The first results in minorities protection were gained by the Sorbs immediately after 1945. In 1946 it was founded the Sorb Pedagogical Institute, which solve the problem of Sorb language teachers. Following this, in 1947 they have got the license for a printing and a publishing house, also for right of editing a newspaper.

Inside of the politics towards minorities, the political leaders have to play — and this is a very clear aspect — an extremely important role. After the centralization of the DRG state structure in 1951-52, and together with the elimination of the lands as political-administrative governments, all of the ambiguities in minority education turned up. In the school curricula of 1951-1952 the Sorb was not taken into account, a fact which lead to organizational conflicts in the schools.

In actual Federal Republic, the rights equality and the state support to maintain the Sorb language and the culture is stipulated by law. The Sorbs’ situation is settled by numerous decrees from different levels. In many cases, there were used structures and institutions already existed in the former DRG. The Fundamental Law of FRG does not contain, comparing with the DRG Constitution, any article about the protection of minorities.


Adrian Majuru

       Modernity vs. Multiculturality:

       Bucharest in Modern Era (1848-1940) - 143

Probably the most stereotyped and known naming of the Romanian Capital is ”Little Paris”. If we accept this metaphor (based on the francophil character of Bucharest in the inter-war period, in sense of language, legislation, architecture, arts etc.), the paper of Adrian Majuru complete and underlines this specificity of a reproduced culture. Bucharest, in the period mentioned in the title, absorbs a huge number of ethnic groups (near the Romanians, Albanians, Arabians, Armenians, British, Germans, Greeks, Hungarians, Italians, Jews, Poles, Russians, Spanish, Turks etc. ), and this mixed structure gave to the Romanian Capital its cosmopolitan color.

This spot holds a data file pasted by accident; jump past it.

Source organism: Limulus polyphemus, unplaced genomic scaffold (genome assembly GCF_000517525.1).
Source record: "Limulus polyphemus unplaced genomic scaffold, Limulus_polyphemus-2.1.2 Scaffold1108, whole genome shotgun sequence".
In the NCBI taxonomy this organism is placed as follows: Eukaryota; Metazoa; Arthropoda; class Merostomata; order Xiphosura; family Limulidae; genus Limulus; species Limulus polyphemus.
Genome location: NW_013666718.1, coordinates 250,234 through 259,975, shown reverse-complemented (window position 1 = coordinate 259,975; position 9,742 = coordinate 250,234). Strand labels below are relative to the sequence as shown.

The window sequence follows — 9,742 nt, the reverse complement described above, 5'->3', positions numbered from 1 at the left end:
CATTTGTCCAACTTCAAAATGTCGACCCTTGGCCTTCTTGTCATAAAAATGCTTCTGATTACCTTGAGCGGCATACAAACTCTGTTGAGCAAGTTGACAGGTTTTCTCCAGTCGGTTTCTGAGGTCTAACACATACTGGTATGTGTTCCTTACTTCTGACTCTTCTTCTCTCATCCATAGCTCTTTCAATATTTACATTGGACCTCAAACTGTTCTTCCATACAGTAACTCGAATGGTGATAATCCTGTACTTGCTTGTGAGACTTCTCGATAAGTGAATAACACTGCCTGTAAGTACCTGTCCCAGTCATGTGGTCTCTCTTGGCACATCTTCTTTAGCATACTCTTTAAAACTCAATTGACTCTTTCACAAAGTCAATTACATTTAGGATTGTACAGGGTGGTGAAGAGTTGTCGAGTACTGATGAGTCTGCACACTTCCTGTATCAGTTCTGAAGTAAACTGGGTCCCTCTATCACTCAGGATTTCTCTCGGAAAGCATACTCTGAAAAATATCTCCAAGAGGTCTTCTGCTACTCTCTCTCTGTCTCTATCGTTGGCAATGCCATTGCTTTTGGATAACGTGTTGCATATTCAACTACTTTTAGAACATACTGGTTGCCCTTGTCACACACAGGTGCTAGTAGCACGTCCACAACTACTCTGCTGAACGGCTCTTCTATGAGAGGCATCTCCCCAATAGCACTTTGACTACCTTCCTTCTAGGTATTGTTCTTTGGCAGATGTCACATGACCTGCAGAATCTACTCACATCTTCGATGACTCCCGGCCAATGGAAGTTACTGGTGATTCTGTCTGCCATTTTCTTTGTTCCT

Modernity vs. Multiculturalism. This is the most interesting, complex, and dynamic period of the history of Bucharest between 1848-1948. It is a period when the modernization of the whole Romanian society was swivel by Bucharest and, implicitly, the colorful society of town.

This paper tries to catch the essential aspects of the modernization of Bucharest, regarding to the allogeneous elements, which dynamised substantially the process of modernization. The allogeneous communities are, generally speaking, urbanized elements as mentality, cultural models, socio-professional background, which gave to Bucharest a cosmopolitan character. The ethnic component of these elements were very diverse, a fact which create an ideal framework to affirmation of multiculturalism. If at the beginning of 19th century, the language used in high society was Greek, it was replaced gradually by French. Except their native language (depending on their ethnic origins), the bourgeois families spoke other languages as English, German, Italian, and, of course, Romanian.



Leo Tolstoi

       The Church and the State - 170

The article was published for the first time in Germany. In Russia it was published in 1904 and 1906. Both Russian edition were confiscated by the authorities and burnt. This first Romanian edition is a trial to recover the Russian classic writers, especially its writings on religion and politics.